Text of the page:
Europe’s Covid recovery fund starts to fall into place

Brussels - Negotiations were difficult and the plan got off to a slow start, but Europe's huge post-coronavirus recovery fund may make its first payments in July.

To Brussels' relief, two important obstacles in the path of the 672-billion-euro ($812 billion) package of grants and loans were passed last week.

Germany's constitutional court rejected a bid to block the deal's ratification and Portugal became the first EU member to submit its spending plan.

"It was a very good week," a senior EU official told AFP.

A dozen more members -- including big player France -- are due to follow suit this week, handing over what officials warn are on average 50,000-page documents.

This will allow the European Commission to spend two months studying what will eventually be 27 national plans for investment and reform.

If they pass muster the member states will take up to four weeks to give the go ahead and then, one official said, "we'll see money start to flow in July."

The EU's 750-billion-euro pandemic recovery plan agreed in July 2020

This will be a year on from the European Union's historic decision to pool debt to fund the recovery package.

And what once seemed like a hugely ambitious exercise has been dwarfed by the United States' adoption of a $1.9 trillion infrastructure plan.

The US has also surged ahead with coronavirus vaccinations, meaning its economy will emerge from lockdowns quicker than those in Europe.

EU chiefs remain upbeat and optimistic. "Our objective is to approve all the plans by the summer," European Commission president Ursula von der Leyen said.


- Here comes the cavalry -


But some national capitals have been champing at the bit.

"I see that the American cavalry is arriving on time," French Finance Minister Bruno Le Maire said earlier this month.

"I wish the European cavalry would also arrive on time."

As late as Thursday, European Central Bank chief Christine Lagarde stressed the "urgency" of getting on with Europe's stimulus.

Spain and Italy will see the biggest injections of funds if their roughly 70-billion-euro plans are approved, followed by France at 40 billion.

In recent weeks, behind the scenes, European Commission officials have been in difficult discussions with national governments on the criteria that spending plans must meet.

But, with the arrival of Portugal's dossier, they see political road blocks beginning to collapse.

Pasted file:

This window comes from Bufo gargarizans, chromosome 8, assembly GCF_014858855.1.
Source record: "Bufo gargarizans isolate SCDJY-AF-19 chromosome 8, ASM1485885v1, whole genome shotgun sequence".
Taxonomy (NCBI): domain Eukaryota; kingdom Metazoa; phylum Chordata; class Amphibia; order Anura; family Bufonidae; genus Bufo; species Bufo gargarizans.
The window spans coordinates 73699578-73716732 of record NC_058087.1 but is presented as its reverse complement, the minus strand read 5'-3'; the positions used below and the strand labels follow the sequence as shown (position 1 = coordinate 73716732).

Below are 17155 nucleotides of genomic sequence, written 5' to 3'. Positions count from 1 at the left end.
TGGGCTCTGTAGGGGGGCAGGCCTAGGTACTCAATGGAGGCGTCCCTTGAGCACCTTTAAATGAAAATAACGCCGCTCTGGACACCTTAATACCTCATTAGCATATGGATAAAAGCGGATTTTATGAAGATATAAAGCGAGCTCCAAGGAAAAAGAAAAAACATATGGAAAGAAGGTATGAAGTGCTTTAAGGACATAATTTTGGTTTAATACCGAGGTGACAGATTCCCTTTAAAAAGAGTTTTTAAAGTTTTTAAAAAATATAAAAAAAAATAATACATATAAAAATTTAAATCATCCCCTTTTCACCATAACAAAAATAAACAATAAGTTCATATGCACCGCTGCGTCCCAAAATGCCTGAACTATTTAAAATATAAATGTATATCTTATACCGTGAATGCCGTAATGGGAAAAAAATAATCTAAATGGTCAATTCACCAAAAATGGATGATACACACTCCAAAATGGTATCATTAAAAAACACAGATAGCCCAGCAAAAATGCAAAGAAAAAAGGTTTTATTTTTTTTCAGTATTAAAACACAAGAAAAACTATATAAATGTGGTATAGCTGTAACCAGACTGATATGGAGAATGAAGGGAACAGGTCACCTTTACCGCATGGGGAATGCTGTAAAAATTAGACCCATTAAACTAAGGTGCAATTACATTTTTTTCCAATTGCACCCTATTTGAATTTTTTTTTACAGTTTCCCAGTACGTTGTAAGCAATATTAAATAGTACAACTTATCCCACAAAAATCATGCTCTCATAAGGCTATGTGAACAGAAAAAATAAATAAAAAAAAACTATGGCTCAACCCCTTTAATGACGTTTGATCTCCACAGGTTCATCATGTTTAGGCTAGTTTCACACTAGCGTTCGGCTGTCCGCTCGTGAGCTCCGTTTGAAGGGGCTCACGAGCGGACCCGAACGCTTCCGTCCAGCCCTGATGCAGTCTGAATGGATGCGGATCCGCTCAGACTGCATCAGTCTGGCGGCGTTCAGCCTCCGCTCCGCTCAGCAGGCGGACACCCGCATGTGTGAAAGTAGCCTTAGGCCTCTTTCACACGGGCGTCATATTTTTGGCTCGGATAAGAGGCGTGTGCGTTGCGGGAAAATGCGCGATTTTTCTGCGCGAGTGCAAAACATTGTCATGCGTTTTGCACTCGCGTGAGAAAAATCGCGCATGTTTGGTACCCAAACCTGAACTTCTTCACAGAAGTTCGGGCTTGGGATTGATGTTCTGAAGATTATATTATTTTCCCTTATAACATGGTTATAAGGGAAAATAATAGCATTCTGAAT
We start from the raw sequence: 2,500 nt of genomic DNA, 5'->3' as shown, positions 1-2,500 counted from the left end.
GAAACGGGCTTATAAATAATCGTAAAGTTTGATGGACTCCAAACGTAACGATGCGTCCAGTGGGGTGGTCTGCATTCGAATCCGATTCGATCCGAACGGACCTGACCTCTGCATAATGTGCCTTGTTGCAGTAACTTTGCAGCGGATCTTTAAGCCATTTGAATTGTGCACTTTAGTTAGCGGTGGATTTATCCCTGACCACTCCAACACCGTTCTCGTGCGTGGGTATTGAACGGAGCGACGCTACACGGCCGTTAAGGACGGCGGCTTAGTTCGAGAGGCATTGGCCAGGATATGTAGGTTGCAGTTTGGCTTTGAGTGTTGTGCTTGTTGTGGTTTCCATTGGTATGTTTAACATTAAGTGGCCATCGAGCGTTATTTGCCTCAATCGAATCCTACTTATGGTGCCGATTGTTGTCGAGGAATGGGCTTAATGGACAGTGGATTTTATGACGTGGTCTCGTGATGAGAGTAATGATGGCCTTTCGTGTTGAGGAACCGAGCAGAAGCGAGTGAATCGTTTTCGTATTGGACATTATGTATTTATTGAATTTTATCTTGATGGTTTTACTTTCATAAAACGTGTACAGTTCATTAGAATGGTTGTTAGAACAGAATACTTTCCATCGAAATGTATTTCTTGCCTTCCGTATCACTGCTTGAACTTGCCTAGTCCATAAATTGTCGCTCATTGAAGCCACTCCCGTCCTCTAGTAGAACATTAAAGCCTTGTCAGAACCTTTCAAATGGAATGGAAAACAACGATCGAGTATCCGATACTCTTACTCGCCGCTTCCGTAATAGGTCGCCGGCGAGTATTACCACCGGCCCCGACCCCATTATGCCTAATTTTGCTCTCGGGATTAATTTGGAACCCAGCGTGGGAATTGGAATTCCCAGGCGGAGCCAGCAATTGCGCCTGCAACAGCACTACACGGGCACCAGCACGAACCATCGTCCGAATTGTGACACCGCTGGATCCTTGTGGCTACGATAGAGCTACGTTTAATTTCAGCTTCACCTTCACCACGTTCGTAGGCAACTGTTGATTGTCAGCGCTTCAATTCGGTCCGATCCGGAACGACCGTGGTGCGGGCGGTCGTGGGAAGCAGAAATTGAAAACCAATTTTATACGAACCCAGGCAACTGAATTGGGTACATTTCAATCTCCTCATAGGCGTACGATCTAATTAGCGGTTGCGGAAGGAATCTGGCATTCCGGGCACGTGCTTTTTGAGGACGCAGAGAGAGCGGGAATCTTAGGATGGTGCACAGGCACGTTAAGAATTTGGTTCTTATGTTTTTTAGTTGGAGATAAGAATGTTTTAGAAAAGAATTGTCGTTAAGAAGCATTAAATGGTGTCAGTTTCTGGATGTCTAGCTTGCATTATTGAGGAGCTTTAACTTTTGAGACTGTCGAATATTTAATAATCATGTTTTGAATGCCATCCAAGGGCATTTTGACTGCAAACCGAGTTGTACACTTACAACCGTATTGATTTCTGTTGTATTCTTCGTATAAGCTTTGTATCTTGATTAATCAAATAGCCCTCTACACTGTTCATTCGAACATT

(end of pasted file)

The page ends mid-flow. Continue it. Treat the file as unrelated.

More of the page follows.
In terms of investment spending, each plan must assign at least 37 percent to measures that better the environment or fight climate change.

Another 20 percent is supposed to finance the transition to a more digital economy.

Theoretical distribution of EU grants and loans under the proposed recovery plan

- Carrot and stick -


The hope is that as European output picks up after a year of Covid and lockdown woes, it will herald a rash of spending in insulating buildings, railway transport, electric vehicle charging points and high-speed internet.

But, in a stick to accompany the carrot, the European Commission is once again looking to impose structural economic reforms on member states.

Some of these will prove politically difficult in some member states.

France is supposed to reform its unemployment insurance, Spain its labour code and Italy to further reduce public spending.

Talks with member states are still ongoing, and they seem particularly tough in the case of Hungary.

Prime Minister Viktor Orban was in Brussels on Friday for closed door talks with von der Leyen.

Last year, Budapest threatened to block the whole package if payments from the fund were made conditional on member states following the rule of EU law.

Nevertheless, Brussels officials say the recovery plans must uphold the law and will be examined for loopholes for corruption.

Orban needs the seven billion euros that would be allocated to Hungary, but if he decides not to back down he has one trump card.

Hungary is one of nine EU member states that have yet to ratify the plan. No payments will be possible until they all have.

By Daniel Aronssohn